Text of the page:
You have run across the Sahara, Atacama, Antarctica and Amazon. How does this expedition rank in terms of difficulty?
This was very long. The next longest since the Sahara, but I would have to say the 4 1/2 toughest days I ever spent on expedition were when I ran the length of Death Valley National Park [in California and Nevada] completely off-road in August of 2011. But this was still really tough. they all are.
During your run across the Sahara you went through 25 pairs of shoes. This time you packed 15. How many did you use?
Ended up at last minute leaving behind seven pair to lighten my bags for flights, but used four pairs of the remaining eight.
You planned this expedition for a year, and knew challenges lay ahead, both foreseen and unforeseen. One of the latter was your running partner, Kevin Lin, dropping out early in the expedition. Tell me about this and other unforeseen challenges and how they affected the expedition.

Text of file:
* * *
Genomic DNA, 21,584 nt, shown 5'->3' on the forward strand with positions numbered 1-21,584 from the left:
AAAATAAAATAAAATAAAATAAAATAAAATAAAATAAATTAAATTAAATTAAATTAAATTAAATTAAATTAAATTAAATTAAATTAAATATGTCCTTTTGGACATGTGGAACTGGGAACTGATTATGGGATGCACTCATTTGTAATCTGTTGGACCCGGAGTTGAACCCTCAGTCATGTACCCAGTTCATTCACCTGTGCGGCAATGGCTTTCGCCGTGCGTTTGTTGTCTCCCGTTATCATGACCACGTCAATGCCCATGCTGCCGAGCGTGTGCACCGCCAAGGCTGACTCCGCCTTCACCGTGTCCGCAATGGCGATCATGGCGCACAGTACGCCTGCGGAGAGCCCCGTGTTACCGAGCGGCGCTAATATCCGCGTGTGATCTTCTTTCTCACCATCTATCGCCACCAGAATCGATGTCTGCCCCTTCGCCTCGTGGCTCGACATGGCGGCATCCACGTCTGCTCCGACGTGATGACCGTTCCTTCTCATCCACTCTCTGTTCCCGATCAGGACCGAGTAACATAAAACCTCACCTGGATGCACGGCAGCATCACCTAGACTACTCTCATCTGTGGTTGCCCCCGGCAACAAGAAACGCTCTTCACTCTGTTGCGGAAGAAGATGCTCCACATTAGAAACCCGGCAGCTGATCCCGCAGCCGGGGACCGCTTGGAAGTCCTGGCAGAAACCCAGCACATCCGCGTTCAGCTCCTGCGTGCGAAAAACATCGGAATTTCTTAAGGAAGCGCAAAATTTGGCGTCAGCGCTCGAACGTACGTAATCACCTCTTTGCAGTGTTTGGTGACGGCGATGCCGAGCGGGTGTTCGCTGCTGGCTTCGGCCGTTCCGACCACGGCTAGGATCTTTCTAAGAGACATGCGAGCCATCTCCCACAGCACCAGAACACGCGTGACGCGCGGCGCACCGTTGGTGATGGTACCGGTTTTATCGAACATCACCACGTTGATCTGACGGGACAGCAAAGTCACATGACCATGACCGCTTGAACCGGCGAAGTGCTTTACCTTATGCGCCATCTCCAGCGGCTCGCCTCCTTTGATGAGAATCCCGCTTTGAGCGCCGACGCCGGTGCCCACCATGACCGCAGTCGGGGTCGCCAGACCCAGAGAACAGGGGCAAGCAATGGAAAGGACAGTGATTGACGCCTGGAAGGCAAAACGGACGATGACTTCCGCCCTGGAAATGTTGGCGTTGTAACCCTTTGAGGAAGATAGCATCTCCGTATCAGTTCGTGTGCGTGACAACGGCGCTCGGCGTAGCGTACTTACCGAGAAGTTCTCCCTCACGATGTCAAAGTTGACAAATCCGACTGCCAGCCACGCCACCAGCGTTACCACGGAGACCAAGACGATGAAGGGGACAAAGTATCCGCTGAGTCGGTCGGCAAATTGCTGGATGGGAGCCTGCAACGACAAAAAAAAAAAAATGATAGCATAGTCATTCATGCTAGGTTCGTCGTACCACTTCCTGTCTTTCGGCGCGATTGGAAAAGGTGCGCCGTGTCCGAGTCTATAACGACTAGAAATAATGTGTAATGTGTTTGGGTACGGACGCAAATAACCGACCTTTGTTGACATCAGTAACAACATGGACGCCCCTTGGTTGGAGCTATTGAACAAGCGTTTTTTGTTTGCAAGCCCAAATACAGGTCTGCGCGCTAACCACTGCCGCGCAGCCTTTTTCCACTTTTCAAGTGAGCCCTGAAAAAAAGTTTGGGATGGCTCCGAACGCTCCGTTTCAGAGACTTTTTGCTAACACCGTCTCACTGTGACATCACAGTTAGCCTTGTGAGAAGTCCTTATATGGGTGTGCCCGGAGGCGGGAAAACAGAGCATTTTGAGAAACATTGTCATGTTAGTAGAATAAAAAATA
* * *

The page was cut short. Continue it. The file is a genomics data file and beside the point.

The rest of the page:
Kevin’s departure was really difficult because we are such close buddies, but he was injured early on and missed over 300 km of running. His team from Taiwan felt, logistically, he should go back and complete those missed kilometres, then go about a route that would best suit Kevin and the team logistically. I had always set our route to go through Dalanzadgad [Mongolia] and beyond, and with our logistics in motion I understood completely their decision. But of course that changes our day-to-day operations. Now, I would be carrying hydration, tracker, [communication] devices, all of the stuff we would initially split up. Now that I was running alone we shortened resupplies to anywhere between 10 km to 25 km, but pretty much everything else stayed the same.
You originally planned to start at the eastern edge of the desert in Mongolia and cut down into the Chinese portion. Instead, you stayed in Mongolia the whole way. Why did you change course and how did it affect the expedition?